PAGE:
Cognitive impairment in schizophrenia is a major contributor to poor outcomes yet its causes are poorly understood. Some rare copy number variants (CNVs) are associated with schizophrenia risk and impact cognition in healthy populations but their contribution to cognitive impairment in schizophrenia has not been investigated. We examined the effect of 12 schizophrenia CNVs on cognition in those with schizophrenia.
General cognitive ability was measured using the MATRICS composite z-score in 875 schizophrenia cases, and in a replication sample of 519 schizophrenia cases using WAIS Full-Scale IQ. Using linear regression we tested for association between cognition and schizophrenia CNV status, covarying for age and sex. In addition, we tested whether CNVs hitting genes in schizophrenia enriched gene sets (loss of function intolerant or synaptic gene sets) were associated with cognitive impairment.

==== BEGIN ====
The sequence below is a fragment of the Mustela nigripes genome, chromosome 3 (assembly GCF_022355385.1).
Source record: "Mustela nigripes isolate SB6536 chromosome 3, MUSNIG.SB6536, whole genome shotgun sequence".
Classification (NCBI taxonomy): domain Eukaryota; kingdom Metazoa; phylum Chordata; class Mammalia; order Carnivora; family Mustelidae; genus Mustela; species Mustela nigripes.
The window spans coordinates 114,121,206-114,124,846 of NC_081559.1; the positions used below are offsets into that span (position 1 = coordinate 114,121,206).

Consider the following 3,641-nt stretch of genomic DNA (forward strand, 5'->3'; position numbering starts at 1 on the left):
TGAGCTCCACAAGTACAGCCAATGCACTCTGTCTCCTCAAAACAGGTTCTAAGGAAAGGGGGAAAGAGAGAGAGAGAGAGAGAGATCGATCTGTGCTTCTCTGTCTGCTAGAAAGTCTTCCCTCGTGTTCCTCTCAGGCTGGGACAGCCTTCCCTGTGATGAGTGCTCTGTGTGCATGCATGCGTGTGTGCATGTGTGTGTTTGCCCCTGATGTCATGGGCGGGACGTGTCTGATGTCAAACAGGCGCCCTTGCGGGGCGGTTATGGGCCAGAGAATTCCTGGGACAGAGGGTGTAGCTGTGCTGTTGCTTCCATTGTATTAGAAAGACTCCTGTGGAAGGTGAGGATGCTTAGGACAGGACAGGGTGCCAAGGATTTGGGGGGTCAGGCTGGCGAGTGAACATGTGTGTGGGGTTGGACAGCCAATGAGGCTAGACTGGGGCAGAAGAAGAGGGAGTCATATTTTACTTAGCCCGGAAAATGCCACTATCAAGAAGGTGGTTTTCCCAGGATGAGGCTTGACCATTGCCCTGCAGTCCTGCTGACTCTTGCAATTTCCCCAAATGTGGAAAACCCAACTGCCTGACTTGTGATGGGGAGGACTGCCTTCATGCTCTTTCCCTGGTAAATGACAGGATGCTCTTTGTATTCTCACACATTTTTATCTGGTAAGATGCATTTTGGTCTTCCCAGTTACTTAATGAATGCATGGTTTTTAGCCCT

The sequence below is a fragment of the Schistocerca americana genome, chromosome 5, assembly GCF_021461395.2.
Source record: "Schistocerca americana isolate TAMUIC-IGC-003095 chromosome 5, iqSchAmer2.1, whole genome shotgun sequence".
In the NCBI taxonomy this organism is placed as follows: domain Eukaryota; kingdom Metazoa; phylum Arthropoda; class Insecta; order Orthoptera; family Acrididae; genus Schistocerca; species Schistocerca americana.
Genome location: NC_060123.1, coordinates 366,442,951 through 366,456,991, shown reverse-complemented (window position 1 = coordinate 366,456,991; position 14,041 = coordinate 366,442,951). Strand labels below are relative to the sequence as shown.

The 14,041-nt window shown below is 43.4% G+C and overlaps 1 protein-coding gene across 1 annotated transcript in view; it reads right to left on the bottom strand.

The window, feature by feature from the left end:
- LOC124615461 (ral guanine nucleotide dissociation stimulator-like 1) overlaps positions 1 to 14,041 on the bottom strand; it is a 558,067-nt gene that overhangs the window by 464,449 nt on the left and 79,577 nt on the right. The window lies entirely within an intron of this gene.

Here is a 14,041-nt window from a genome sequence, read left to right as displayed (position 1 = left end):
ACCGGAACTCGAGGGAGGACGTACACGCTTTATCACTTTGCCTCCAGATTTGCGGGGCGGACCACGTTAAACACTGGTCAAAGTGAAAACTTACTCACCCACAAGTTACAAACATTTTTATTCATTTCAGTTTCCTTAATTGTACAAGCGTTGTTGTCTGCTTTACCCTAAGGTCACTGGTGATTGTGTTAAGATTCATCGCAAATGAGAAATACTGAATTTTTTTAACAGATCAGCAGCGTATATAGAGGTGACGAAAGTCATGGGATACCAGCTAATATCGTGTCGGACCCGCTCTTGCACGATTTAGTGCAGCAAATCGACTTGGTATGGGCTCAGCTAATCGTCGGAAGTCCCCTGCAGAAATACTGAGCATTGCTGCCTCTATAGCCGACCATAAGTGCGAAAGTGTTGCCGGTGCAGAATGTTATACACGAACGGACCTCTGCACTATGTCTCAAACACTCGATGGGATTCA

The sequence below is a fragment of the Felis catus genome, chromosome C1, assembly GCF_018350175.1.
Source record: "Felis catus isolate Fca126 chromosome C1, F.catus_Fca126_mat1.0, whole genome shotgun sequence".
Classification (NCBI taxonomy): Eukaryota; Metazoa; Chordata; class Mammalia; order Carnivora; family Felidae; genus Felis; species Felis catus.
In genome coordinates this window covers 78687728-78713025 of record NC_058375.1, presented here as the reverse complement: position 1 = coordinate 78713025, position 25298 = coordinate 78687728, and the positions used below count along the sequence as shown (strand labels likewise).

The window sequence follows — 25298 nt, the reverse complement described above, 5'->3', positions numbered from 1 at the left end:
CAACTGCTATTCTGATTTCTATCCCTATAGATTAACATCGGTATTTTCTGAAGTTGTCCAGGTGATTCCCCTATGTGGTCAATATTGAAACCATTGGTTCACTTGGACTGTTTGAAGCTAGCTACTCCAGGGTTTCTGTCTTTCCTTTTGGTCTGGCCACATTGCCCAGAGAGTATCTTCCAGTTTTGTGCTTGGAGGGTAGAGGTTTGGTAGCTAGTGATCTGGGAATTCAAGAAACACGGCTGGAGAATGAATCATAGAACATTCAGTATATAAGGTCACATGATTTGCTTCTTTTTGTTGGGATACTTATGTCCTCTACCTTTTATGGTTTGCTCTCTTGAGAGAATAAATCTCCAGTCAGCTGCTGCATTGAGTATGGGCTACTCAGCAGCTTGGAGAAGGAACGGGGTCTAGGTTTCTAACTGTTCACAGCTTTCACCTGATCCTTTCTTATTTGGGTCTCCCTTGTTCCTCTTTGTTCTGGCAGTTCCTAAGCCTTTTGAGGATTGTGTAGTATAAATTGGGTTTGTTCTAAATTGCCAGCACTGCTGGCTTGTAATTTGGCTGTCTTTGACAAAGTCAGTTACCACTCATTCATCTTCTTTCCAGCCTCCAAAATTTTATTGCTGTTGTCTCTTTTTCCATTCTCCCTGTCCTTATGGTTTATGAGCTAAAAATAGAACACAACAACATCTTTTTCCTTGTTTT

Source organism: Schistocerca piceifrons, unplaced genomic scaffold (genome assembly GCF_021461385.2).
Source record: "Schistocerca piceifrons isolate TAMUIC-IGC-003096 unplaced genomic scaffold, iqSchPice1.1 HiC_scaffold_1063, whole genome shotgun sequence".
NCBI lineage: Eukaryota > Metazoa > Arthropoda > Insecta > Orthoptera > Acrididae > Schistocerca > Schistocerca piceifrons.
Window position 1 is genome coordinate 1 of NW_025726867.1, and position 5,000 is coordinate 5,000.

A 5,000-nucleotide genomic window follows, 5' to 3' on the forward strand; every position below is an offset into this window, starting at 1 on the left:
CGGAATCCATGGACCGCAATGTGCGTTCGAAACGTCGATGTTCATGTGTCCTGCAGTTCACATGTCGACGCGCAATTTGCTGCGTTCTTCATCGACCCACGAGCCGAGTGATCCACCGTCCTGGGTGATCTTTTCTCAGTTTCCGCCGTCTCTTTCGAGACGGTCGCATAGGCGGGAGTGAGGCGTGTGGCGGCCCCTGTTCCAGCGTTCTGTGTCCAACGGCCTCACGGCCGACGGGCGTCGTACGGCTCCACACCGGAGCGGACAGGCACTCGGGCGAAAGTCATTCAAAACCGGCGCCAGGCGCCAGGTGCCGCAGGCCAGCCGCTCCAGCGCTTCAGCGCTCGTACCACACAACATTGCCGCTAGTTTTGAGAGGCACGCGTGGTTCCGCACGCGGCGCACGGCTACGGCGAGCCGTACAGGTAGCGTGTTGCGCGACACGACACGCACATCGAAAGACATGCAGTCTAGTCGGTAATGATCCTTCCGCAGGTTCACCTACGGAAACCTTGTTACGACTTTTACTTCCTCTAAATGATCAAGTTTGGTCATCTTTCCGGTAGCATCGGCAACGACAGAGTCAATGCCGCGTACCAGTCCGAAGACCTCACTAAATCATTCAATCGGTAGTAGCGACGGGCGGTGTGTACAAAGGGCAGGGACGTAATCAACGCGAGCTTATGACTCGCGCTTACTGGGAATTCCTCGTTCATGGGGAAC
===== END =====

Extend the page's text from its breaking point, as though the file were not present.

23 schizophrenia CNV carriers were identified. Schizophrenia CNV carriers had lower general cognitive ability than non-schizophrenia CNV carriers in discovery (β=-0.66, 95%CI = -1.31 to -0.01) and replication samples (β=-0.91, 95%CI =-1.71 to -0.11), and after meta-analysis (β=-0.76, 95%CI=-1.26 to -0.25, p=0.003). CNVs hitting loss of function intolerant genes were associated with lower cognition (β= -0.15, 95%CI=-0.29 to -0.001, p=0.048).
In those with schizophrenia, cognitive ability in schizophrenia CNV carriers is 0.5-1.0 standard deviations below non-CNV carriers, which may have implications for clinical assessment and management. We also demonstrate that rare CNVs hitting genes intolerant to loss of function variation lead to more severe cognitive impairment, above and beyond the effect of known schizophrenia CNVs.
|Publication status||Accepted/In press - 19 Nov 2020|
- copy number variation
- schizophrenia CNV
- general cognitive ability